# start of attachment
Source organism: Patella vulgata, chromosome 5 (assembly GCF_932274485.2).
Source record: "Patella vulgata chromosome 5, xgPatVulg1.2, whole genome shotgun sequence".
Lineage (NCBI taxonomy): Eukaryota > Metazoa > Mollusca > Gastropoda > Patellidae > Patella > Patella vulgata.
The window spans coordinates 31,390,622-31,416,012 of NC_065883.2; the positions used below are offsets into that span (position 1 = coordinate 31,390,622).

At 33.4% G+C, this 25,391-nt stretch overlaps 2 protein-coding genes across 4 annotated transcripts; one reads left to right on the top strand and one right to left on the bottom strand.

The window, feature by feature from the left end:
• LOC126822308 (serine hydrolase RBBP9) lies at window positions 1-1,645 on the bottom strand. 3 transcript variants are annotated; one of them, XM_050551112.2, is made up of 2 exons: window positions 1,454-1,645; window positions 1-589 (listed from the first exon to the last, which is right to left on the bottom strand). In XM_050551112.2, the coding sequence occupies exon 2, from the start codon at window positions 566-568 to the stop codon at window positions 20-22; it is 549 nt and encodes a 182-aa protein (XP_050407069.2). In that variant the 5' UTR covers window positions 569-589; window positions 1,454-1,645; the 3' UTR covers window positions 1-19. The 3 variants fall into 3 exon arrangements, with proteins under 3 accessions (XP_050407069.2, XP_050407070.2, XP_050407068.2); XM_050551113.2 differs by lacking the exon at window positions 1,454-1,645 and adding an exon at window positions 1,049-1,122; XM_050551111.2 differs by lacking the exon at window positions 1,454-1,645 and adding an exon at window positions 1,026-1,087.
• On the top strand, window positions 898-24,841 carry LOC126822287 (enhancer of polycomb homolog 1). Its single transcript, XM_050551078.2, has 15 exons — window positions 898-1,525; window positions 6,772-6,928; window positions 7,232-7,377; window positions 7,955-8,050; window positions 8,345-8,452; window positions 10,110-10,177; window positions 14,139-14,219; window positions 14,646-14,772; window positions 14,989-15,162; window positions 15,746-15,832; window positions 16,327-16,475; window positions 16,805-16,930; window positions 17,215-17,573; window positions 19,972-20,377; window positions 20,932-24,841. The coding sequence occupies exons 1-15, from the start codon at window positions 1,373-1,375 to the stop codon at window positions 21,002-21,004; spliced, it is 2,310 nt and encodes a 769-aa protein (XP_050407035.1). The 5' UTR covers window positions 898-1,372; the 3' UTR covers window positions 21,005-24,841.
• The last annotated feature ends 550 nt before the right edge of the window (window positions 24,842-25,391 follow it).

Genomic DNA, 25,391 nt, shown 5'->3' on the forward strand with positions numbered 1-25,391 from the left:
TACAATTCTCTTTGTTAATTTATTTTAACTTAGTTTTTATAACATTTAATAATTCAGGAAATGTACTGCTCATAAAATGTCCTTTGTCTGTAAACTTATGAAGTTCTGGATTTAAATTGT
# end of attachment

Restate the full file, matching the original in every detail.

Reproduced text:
Source organism: Patella vulgata, chromosome 5 (assembly GCF_932274485.2).
Source record: "Patella vulgata chromosome 5, xgPatVulg1.2, whole genome shotgun sequence".
Lineage (NCBI taxonomy): Eukaryota > Metazoa > Mollusca > Gastropoda > Patellidae > Patella > Patella vulgata.
The window spans coordinates 31,390,622-31,416,012 of NC_065883.2; the positions used below are offsets into that span (position 1 = coordinate 31,390,622).

At 33.4% G+C, this 25,391-nt stretch overlaps 2 protein-coding genes across 4 annotated transcripts; one reads left to right on the top strand and one right to left on the bottom strand.

The window, feature by feature from the left end:
• LOC126822308 (serine hydrolase RBBP9) lies at window positions 1-1,645 on the bottom strand. 3 transcript variants are annotated; one of them, XM_050551112.2, is made up of 2 exons: window positions 1,454-1,645; window positions 1-589 (listed from the first exon to the last, which is right to left on the bottom strand). In XM_050551112.2, the coding sequence occupies exon 2, from the start codon at window positions 566-568 to the stop codon at window positions 20-22; it is 549 nt and encodes a 182-aa protein (XP_050407069.2). In that variant the 5' UTR covers window positions 569-589; window positions 1,454-1,645; the 3' UTR covers window positions 1-19. The 3 variants fall into 3 exon arrangements, with proteins under 3 accessions (XP_050407069.2, XP_050407070.2, XP_050407068.2); XM_050551113.2 differs by lacking the exon at window positions 1,454-1,645 and adding an exon at window positions 1,049-1,122; XM_050551111.2 differs by lacking the exon at window positions 1,454-1,645 and adding an exon at window positions 1,026-1,087.
• On the top strand, window positions 898-24,841 carry LOC126822287 (enhancer of polycomb homolog 1). Its single transcript, XM_050551078.2, has 15 exons — window positions 898-1,525; window positions 6,772-6,928; window positions 7,232-7,377; window positions 7,955-8,050; window positions 8,345-8,452; window positions 10,110-10,177; window positions 14,139-14,219; window positions 14,646-14,772; window positions 14,989-15,162; window positions 15,746-15,832; window positions 16,327-16,475; window positions 16,805-16,930; window positions 17,215-17,573; window positions 19,972-20,377; window positions 20,932-24,841. The coding sequence occupies exons 1-15, from the start codon at window positions 1,373-1,375 to the stop codon at window positions 21,002-21,004; spliced, it is 2,310 nt and encodes a 769-aa protein (XP_050407035.1). The 5' UTR covers window positions 898-1,372; the 3' UTR covers window positions 21,005-24,841.
• The last annotated feature ends 550 nt before the right edge of the window (window positions 24,842-25,391 follow it).

Genomic DNA, 25,391 nt, shown 5'->3' on the forward strand with positions numbered 1-25,391 from the left:
TACAATTCTCTTTGTTAATTTATTTTAACTTAGTTTTTATAACATTTAATAATTCAGGAAATGTACTGCTCATAAAATGTCCTTTGTCTGTAAACTTATGAAGTTCTGGATTTAAATTGT